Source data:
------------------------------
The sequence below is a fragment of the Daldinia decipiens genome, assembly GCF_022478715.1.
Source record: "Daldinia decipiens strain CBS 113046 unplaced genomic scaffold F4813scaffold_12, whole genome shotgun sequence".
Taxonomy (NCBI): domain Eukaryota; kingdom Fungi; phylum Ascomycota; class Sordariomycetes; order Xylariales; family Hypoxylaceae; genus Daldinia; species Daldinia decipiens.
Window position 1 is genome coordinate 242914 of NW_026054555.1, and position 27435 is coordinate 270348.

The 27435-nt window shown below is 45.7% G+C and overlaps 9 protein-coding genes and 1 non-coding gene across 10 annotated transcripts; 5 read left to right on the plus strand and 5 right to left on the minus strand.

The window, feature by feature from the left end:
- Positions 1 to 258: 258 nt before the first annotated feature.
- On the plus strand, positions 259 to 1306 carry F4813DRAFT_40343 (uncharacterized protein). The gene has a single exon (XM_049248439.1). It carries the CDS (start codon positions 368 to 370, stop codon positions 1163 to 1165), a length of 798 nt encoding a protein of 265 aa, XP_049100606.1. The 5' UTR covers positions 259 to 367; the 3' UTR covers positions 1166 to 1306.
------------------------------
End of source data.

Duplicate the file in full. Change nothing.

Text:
The sequence below is a fragment of the Daldinia decipiens genome, assembly GCF_022478715.1.
Source record: "Daldinia decipiens strain CBS 113046 unplaced genomic scaffold F4813scaffold_12, whole genome shotgun sequence".
Taxonomy (NCBI): domain Eukaryota; kingdom Fungi; phylum Ascomycota; class Sordariomycetes; order Xylariales; family Hypoxylaceae; genus Daldinia; species Daldinia decipiens.
Window position 1 is genome coordinate 242914 of NW_026054555.1, and position 27435 is coordinate 270348.

The 27435-nt window shown below is 45.7% G+C and overlaps 9 protein-coding genes and 1 non-coding gene across 10 annotated transcripts; 5 read left to right on the plus strand and 5 right to left on the minus strand.

The window, feature by feature from the left end:
- Positions 1 to 258: 258 nt before the first annotated feature.
- On the plus strand, positions 259 to 1306 carry F4813DRAFT_40343 (uncharacterized protein). The gene has a single exon (XM_049248439.1). It carries the CDS (start codon positions 368 to 370, stop codon positions 1163 to 1165), a length of 798 nt encoding a protein of 265 aa, XP_049100606.1. The 5' UTR covers positions 259 to 367; the 3' UTR covers positions 1166 to 1306.